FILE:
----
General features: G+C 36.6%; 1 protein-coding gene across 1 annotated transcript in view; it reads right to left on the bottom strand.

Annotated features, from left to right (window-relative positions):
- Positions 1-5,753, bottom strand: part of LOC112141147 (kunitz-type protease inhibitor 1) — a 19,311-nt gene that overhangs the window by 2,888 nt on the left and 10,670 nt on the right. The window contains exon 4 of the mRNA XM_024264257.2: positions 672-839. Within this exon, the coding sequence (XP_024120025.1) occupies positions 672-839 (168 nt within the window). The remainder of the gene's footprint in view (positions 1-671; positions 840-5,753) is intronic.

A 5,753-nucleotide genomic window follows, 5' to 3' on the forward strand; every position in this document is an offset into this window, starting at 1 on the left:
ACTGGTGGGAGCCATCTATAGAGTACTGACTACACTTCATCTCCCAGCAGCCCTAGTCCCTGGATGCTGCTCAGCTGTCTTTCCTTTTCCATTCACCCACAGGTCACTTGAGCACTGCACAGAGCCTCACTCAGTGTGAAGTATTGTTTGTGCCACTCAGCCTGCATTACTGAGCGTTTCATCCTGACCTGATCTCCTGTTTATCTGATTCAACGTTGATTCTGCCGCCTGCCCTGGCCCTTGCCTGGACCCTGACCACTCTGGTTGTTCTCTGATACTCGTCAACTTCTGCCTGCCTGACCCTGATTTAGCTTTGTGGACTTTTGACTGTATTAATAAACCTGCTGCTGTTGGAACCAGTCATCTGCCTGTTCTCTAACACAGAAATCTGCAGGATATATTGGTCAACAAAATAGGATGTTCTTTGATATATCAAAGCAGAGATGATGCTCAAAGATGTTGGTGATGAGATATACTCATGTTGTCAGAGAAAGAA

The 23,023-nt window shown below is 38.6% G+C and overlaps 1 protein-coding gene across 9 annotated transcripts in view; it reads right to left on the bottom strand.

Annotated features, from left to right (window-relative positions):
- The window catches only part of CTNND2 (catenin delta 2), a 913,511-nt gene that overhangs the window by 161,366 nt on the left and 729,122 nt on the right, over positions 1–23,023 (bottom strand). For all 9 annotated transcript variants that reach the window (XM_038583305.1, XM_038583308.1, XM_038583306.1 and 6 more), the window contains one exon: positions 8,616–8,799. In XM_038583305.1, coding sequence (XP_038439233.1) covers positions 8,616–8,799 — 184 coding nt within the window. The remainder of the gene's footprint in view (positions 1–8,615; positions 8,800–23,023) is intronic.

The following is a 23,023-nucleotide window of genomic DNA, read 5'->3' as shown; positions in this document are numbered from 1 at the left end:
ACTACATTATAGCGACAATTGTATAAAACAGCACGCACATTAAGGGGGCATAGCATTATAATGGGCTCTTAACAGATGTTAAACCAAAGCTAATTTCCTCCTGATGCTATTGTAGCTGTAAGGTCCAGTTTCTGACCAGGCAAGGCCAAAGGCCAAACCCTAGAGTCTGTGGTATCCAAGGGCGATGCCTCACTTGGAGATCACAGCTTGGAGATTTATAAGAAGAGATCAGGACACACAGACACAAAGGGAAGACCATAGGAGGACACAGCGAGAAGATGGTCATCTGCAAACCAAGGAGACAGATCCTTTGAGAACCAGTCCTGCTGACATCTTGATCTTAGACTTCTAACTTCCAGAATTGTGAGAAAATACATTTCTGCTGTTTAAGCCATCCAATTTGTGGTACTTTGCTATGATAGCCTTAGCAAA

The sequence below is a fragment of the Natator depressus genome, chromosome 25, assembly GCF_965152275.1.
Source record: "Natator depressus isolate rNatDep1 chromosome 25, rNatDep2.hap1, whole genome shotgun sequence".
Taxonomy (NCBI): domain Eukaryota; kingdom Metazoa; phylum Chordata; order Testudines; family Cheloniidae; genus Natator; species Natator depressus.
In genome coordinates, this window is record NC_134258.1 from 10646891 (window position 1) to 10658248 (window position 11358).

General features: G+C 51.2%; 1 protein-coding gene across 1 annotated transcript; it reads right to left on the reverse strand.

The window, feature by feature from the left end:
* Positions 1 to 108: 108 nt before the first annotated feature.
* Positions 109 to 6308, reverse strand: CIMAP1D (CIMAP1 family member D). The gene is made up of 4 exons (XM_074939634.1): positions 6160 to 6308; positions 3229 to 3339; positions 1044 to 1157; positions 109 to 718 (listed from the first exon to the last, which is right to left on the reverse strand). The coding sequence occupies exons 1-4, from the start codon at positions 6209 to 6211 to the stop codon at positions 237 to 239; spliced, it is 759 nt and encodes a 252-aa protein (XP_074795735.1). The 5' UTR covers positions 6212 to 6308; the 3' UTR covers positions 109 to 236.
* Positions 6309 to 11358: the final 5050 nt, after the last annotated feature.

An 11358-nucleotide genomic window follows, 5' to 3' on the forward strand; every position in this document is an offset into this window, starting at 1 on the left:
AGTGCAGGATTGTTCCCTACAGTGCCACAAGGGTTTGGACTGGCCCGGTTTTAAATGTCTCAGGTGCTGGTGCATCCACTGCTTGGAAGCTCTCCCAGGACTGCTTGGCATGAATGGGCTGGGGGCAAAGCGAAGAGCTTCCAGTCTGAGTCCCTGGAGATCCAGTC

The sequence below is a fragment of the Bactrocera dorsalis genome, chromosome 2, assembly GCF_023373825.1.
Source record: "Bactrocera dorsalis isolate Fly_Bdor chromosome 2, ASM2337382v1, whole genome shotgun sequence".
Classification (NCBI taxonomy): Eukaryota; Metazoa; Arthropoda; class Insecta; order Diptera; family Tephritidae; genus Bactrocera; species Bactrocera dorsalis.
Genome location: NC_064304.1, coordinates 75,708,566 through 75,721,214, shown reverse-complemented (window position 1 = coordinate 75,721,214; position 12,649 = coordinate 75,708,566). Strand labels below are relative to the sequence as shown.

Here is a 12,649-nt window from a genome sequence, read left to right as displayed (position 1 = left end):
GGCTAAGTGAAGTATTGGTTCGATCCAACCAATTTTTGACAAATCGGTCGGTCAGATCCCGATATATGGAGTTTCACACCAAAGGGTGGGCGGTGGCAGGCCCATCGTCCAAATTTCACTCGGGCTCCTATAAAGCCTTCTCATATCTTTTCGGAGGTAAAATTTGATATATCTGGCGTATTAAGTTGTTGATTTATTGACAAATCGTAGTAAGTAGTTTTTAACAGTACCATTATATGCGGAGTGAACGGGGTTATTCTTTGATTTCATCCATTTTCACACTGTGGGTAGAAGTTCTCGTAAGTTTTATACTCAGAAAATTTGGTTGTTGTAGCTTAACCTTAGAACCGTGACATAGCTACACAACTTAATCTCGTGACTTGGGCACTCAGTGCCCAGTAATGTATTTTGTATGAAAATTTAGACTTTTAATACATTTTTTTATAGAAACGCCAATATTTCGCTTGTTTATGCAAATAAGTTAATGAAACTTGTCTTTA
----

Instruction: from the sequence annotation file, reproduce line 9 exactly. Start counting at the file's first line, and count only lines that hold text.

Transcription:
The following is a 23,023-nucleotide window of genomic DNA, read 5'->3' as shown; positions in this document are numbered from 1 at the left end: